Roget's 21st Century Thesaurus, Third Edition Copyright © 2013 by the Philip Lief Group.


Then we tried his home-folks in Boston, but I played that string out in a week.

String out your ropes, boys, and pass over all them picket-pins.

He had played his string out—had come to the end of his trail.

They know what I think—they just want me to string out a lot of excuses for them not to act!

Dicky pulled a piece of string out of some unfathomable pocket.

I took the string out, and told the boy to blow as we passed him.

He snatched the string out of Dick's hand and faced him defiantly.

Automatically he pulled the string out of the grenade and threw it far from him.

Oh, I suppose you'd like to hear me string out a lot of damns.

"Well, you were a precious goose," he said, taking the string out of her hand.


Old English streng "line, cord, thread," from Proto-Germanic *strangiz (cf. Old Norse strengr, Danish streng, Middle Dutch strenge, Dutch streng, Old High German strang, German Strang "rope, cord"), from *strang- "taut, stiff," from PIE root *strenk- "tight, narrow; pull tight, twist" (see strain). Gradually restricted by early Middle English to lines that are smaller than a rope. Sense of "a number of objects arranged in a line" first recorded late 15c.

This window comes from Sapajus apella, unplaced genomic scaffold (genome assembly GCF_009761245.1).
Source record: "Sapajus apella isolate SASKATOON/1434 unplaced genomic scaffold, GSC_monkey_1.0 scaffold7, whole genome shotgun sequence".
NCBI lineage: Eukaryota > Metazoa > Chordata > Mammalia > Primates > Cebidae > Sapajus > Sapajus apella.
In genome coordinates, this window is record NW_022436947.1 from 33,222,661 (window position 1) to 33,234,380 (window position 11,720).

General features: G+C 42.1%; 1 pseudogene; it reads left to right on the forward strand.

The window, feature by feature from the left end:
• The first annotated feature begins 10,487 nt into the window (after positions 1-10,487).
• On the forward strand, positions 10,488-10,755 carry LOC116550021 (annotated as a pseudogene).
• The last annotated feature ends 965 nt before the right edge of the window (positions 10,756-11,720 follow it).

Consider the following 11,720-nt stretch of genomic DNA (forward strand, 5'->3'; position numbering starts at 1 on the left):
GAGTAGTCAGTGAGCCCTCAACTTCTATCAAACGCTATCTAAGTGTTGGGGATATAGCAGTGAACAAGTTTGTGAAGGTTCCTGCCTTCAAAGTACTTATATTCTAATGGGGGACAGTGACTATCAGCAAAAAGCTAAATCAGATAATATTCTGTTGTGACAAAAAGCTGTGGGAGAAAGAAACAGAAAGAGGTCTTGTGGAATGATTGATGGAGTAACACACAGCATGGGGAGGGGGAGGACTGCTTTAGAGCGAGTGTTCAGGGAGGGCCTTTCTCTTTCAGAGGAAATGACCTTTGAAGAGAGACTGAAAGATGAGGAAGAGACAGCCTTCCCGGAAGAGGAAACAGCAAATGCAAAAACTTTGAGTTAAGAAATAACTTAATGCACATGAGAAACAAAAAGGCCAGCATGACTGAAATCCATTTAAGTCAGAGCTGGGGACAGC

Old English meaning "ligaments, tendons" is preserved in hamstring, heartstrings. Meaning "limitations, stipulations" (1888) is American English, probably from the common April Fool's joke of leaving a purse that looks full of money on the sidewalk, then tugging it away with an attached string when someone stoops to pick it up. To pull strings "control the course of affairs" (1860) is from the notion of puppet theater. First string, second string, etc. in athletics (1863) is from archers' custom of carrying spare bowstrings in the event that one breaks. Strings "stringed instruments" is attested from mid-14c. String bean is from 1759; string bikini is from 1974.


Roget's 21st Century Thesaurus, Third Edition Copyright © 2013 by the Philip Lief Group.